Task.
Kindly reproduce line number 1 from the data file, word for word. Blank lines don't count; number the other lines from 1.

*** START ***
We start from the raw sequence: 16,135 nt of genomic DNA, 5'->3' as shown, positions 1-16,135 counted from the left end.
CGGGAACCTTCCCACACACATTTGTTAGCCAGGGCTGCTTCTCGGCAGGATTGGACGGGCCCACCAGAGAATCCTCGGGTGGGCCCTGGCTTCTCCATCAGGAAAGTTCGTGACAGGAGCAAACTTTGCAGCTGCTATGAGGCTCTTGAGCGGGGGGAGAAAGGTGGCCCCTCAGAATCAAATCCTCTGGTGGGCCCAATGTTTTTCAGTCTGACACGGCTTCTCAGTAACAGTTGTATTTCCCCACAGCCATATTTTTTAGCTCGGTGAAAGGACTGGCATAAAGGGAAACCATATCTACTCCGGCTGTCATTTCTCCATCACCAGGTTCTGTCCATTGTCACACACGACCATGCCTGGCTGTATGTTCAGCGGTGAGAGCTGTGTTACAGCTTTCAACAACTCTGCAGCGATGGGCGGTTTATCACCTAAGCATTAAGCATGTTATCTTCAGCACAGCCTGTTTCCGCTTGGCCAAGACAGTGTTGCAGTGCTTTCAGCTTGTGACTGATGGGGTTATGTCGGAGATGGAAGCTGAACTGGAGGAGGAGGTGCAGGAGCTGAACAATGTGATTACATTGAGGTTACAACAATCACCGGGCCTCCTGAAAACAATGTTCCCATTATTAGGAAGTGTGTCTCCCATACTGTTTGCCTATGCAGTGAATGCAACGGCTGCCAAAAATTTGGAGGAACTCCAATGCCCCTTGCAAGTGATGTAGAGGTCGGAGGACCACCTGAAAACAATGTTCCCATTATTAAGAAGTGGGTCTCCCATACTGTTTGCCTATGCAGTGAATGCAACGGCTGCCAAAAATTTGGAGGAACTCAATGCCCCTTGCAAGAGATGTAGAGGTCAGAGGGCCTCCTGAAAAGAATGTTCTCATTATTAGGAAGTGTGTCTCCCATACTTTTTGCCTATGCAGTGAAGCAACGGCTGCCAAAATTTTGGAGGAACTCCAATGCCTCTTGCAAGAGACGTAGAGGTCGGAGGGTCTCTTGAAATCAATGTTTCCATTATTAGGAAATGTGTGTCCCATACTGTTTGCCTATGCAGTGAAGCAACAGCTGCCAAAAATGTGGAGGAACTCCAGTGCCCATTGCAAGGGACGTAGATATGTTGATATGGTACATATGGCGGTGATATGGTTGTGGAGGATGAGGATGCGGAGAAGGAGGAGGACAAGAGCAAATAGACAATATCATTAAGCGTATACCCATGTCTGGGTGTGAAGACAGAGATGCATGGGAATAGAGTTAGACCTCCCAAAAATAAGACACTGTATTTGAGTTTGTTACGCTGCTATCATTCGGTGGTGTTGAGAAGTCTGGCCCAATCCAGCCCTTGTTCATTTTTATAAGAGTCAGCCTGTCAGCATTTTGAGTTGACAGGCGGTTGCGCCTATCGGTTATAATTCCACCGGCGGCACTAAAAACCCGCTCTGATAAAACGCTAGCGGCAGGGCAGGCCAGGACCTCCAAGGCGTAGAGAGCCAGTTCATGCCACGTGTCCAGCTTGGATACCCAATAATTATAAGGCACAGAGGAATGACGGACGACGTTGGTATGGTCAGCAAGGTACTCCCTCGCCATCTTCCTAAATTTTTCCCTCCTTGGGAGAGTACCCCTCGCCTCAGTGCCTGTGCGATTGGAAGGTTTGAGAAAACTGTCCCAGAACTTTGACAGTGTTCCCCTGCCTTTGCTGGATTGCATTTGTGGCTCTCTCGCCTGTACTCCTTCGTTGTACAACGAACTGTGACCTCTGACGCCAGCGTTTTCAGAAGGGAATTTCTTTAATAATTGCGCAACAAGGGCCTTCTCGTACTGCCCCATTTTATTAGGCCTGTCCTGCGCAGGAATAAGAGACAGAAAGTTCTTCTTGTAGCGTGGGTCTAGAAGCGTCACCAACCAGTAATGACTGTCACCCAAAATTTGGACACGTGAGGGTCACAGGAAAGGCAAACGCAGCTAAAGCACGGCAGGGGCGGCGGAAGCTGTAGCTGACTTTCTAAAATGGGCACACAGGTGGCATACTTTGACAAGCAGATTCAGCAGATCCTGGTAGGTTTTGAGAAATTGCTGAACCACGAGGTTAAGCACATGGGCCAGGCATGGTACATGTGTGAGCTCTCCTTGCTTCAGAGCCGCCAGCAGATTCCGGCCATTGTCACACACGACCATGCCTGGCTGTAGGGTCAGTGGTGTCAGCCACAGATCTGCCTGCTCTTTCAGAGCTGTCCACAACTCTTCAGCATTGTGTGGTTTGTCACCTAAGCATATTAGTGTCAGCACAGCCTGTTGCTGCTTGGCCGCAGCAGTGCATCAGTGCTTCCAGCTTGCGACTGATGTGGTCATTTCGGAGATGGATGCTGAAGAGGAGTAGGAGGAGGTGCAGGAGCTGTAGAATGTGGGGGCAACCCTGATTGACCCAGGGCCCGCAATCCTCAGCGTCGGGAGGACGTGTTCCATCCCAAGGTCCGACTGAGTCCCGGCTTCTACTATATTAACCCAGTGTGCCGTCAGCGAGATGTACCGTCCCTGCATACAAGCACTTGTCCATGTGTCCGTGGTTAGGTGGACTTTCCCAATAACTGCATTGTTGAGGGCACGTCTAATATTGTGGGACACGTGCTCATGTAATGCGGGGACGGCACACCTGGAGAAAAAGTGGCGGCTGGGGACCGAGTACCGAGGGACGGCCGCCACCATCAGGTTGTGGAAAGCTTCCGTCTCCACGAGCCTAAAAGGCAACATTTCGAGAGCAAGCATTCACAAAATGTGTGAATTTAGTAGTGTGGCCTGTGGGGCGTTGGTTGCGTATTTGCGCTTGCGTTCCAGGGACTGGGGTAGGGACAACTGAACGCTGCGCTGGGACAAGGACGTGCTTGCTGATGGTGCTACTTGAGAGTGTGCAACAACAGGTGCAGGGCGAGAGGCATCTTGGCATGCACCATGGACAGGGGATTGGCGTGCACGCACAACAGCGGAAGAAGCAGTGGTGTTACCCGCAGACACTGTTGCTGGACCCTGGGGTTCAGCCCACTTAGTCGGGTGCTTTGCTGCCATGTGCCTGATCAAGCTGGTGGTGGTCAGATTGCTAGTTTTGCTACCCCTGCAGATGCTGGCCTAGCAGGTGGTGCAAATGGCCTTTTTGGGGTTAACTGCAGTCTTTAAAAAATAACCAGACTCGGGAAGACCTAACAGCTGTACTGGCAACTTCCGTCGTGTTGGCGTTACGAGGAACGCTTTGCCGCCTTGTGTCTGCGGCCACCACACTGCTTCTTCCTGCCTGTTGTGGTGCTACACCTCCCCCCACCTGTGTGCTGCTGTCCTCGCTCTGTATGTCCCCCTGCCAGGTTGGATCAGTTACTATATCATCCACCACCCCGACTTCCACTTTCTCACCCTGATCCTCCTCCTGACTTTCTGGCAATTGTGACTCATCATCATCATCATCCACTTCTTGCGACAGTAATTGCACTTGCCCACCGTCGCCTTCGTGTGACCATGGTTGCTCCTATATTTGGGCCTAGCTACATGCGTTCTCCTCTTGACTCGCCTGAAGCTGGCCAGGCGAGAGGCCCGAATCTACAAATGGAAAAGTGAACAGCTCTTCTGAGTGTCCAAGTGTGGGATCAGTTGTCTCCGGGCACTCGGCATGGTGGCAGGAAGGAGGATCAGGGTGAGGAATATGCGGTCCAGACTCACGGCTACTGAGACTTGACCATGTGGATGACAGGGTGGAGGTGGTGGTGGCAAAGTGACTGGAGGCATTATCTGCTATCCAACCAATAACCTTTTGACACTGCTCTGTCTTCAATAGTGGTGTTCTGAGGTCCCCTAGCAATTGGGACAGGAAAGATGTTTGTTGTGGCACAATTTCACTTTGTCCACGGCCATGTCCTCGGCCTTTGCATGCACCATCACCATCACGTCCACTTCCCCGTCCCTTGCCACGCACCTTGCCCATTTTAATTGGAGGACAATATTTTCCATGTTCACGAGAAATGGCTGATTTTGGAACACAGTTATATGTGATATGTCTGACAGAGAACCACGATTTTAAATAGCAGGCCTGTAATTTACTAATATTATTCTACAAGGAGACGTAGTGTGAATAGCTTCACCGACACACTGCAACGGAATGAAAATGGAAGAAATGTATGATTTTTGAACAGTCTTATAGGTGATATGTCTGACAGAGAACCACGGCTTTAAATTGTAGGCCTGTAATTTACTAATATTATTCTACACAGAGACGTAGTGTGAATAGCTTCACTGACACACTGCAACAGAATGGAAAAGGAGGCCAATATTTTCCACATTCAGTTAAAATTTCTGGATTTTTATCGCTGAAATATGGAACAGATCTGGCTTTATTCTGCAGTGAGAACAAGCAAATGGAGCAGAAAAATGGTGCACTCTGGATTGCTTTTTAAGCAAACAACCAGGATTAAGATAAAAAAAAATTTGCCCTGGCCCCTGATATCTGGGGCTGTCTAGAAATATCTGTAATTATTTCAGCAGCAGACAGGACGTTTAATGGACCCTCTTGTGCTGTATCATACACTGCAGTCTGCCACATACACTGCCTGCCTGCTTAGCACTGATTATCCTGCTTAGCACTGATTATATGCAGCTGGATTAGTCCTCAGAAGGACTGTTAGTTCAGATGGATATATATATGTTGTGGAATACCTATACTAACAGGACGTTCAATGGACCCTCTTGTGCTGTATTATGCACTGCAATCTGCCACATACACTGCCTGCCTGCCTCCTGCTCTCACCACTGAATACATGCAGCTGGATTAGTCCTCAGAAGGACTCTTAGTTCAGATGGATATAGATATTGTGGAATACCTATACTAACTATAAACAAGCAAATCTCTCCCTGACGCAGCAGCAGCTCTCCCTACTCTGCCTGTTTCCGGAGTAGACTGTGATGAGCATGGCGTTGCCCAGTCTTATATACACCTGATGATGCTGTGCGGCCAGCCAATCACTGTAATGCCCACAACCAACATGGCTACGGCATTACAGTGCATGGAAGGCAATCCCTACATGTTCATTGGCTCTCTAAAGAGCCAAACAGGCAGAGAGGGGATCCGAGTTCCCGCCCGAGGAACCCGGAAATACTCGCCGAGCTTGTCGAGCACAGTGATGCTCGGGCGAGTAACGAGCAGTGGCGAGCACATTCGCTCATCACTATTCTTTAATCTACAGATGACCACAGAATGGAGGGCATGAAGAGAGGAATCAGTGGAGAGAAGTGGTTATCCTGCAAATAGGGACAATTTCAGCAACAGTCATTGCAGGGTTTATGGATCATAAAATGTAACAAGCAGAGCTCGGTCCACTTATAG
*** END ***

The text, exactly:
We start from the raw sequence: 16,135 nt of genomic DNA, 5'->3' as shown, positions 1-16,135 counted from the left end.